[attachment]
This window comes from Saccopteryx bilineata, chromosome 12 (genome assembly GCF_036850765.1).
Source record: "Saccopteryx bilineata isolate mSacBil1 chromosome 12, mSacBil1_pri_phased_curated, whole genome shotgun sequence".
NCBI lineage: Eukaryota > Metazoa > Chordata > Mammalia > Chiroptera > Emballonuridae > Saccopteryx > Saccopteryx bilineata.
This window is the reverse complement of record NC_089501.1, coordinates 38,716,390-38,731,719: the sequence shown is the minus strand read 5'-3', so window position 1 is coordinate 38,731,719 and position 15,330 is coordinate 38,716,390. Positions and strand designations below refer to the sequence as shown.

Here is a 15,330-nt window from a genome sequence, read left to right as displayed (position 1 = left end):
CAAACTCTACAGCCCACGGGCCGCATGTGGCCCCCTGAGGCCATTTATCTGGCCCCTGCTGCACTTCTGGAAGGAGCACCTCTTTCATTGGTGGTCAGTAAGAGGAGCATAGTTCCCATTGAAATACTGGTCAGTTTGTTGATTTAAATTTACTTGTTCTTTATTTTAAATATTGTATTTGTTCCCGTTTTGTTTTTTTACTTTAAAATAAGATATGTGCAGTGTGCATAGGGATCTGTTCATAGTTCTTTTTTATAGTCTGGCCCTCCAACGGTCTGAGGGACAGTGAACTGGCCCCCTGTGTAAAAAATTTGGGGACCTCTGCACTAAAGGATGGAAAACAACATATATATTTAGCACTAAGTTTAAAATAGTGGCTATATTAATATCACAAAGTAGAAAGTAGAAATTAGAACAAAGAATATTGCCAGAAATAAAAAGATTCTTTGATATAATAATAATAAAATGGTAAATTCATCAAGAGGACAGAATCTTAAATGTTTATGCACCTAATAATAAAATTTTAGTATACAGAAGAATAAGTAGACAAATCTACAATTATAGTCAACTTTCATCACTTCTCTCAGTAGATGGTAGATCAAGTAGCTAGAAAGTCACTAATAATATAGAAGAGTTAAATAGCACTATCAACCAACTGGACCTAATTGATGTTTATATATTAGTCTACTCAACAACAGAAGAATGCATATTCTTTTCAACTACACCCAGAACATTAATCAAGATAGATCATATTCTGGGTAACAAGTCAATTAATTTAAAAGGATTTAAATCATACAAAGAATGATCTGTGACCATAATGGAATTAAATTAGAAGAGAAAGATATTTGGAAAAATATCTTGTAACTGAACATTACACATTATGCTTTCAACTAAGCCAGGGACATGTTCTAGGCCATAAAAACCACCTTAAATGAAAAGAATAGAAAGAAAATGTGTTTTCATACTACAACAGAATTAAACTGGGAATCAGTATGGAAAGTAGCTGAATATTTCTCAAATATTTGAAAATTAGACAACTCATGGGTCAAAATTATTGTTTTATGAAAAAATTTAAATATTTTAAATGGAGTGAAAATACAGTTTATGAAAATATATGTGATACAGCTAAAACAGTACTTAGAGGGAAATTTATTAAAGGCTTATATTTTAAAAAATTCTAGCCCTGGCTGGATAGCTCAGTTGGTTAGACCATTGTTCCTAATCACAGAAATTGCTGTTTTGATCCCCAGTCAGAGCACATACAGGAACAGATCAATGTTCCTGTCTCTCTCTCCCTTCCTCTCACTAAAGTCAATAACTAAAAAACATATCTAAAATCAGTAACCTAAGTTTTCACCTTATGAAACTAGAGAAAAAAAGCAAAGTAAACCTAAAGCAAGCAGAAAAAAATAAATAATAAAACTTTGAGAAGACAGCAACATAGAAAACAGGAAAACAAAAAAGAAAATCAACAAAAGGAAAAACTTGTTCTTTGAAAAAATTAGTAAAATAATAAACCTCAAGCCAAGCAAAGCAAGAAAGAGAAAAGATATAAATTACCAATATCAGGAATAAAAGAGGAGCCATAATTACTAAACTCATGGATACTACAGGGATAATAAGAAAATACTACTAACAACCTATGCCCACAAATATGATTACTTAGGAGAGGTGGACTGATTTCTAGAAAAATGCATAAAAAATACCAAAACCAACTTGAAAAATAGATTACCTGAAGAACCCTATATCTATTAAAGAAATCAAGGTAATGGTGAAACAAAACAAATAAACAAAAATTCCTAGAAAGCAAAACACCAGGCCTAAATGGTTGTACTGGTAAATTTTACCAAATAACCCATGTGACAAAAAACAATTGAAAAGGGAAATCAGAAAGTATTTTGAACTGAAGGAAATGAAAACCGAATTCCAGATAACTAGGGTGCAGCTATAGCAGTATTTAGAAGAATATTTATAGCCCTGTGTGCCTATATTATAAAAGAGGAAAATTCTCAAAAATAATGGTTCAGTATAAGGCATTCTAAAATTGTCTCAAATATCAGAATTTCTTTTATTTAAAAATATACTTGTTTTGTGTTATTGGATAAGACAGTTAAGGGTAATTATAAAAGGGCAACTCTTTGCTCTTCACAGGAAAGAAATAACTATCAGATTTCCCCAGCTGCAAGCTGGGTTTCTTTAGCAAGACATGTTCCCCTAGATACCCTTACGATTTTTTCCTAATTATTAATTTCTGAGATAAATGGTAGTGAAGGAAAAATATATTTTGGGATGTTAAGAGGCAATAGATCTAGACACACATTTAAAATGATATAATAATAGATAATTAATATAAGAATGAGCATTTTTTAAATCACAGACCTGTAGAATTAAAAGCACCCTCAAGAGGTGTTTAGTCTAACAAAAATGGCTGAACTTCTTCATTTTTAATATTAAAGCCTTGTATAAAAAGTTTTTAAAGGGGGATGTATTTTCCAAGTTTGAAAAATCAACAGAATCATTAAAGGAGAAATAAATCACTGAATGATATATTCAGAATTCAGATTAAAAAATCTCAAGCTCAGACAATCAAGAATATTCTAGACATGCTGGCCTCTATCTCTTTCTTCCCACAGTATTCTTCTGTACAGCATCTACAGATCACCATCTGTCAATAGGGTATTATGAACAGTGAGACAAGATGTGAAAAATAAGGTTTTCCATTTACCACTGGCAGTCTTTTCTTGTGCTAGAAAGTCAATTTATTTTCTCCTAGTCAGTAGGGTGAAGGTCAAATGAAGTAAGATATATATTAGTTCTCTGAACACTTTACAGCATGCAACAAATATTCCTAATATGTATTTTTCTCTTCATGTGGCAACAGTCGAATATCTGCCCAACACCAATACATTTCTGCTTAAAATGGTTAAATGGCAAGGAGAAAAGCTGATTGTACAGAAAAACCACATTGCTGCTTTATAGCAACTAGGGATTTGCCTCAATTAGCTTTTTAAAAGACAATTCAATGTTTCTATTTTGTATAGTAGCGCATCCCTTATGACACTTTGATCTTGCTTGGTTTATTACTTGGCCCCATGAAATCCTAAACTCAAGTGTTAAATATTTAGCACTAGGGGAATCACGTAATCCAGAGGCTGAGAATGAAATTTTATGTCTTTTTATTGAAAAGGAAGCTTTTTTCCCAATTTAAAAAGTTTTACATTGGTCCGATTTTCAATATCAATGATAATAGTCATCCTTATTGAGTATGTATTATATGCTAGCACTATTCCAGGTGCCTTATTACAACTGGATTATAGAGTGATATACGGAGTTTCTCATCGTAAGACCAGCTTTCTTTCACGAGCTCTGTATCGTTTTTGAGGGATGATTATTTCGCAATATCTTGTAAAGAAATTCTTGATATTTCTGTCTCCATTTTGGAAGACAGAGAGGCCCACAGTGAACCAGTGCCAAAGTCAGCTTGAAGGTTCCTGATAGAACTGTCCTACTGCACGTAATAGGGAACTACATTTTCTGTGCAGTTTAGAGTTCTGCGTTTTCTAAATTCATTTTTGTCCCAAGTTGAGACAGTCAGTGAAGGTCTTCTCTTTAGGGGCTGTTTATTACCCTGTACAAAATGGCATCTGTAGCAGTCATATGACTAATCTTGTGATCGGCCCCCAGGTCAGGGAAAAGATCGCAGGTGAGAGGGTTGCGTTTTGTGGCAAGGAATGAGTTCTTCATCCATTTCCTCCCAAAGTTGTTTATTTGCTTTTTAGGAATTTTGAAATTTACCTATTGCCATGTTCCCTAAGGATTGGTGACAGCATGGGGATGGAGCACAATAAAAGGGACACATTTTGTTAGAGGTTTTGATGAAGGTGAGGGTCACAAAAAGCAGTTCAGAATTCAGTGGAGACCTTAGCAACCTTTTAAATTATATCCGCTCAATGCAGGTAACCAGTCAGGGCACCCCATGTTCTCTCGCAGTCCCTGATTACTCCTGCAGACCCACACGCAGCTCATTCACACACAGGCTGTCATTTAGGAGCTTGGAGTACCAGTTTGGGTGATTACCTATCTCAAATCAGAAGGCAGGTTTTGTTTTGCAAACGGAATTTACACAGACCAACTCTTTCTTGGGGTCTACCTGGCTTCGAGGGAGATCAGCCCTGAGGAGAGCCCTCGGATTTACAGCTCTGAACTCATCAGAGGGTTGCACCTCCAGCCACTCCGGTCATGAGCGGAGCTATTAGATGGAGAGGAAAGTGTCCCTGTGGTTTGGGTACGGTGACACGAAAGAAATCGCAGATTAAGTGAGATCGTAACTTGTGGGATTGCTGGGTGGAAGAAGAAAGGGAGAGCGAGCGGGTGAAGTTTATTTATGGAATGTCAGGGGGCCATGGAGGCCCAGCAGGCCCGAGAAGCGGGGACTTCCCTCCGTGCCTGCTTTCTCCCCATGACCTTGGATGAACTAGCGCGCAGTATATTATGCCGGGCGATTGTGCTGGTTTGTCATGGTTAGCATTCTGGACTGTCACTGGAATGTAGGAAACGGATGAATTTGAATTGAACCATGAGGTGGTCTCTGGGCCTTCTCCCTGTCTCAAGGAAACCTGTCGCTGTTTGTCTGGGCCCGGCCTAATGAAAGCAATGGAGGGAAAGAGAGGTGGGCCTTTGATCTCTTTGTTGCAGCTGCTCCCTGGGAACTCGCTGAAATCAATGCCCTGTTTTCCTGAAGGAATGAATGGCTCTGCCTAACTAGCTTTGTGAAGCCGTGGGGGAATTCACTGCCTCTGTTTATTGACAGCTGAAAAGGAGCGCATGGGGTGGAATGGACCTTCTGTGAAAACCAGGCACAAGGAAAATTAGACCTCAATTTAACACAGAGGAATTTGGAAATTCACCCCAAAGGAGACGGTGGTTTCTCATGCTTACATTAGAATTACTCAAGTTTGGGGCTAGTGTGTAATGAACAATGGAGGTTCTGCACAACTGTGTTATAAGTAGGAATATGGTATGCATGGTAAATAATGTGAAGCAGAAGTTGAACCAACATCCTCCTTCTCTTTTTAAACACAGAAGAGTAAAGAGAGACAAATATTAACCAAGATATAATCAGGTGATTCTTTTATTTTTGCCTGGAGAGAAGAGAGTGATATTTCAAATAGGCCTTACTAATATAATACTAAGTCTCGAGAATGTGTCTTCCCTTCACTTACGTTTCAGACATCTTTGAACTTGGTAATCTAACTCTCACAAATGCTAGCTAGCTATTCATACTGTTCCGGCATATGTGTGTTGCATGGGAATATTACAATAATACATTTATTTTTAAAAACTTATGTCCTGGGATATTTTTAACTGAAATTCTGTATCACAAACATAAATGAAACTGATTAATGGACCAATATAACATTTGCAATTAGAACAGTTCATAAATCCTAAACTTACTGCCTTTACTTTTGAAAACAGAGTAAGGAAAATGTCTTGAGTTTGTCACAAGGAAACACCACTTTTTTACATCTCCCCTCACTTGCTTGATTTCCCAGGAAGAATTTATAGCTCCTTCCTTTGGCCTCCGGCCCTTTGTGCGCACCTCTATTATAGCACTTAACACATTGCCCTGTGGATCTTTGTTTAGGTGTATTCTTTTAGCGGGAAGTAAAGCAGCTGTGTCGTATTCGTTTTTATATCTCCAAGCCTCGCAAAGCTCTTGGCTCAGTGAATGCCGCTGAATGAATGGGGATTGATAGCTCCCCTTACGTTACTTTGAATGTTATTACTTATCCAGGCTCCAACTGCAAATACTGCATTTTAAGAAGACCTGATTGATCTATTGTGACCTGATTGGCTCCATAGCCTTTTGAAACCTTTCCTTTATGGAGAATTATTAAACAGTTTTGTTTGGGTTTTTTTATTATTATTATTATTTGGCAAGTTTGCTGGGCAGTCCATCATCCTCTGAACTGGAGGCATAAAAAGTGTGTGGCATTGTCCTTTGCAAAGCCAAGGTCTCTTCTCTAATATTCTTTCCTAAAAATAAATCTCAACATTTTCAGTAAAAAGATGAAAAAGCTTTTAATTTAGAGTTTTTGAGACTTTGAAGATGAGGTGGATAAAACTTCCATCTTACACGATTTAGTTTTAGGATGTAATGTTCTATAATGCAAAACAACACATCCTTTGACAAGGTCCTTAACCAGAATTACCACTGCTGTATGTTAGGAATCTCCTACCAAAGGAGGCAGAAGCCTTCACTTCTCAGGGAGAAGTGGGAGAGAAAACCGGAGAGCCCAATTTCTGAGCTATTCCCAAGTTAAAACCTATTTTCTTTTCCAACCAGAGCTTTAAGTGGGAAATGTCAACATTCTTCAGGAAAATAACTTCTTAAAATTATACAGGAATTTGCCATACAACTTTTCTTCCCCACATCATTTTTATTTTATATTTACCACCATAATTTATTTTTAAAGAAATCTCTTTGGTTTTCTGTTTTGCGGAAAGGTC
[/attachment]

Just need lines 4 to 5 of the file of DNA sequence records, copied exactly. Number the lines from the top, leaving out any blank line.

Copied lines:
This window is the reverse complement of record NC_089501.1, coordinates 38,716,390-38,731,719: the sequence shown is the minus strand read 5'-3', so window position 1 is coordinate 38,731,719 and position 15,330 is coordinate 38,716,390. Positions and strand designations below refer to the sequence as shown.

Here is a 15,330-nt window from a genome sequence, read left to right as displayed (position 1 = left end):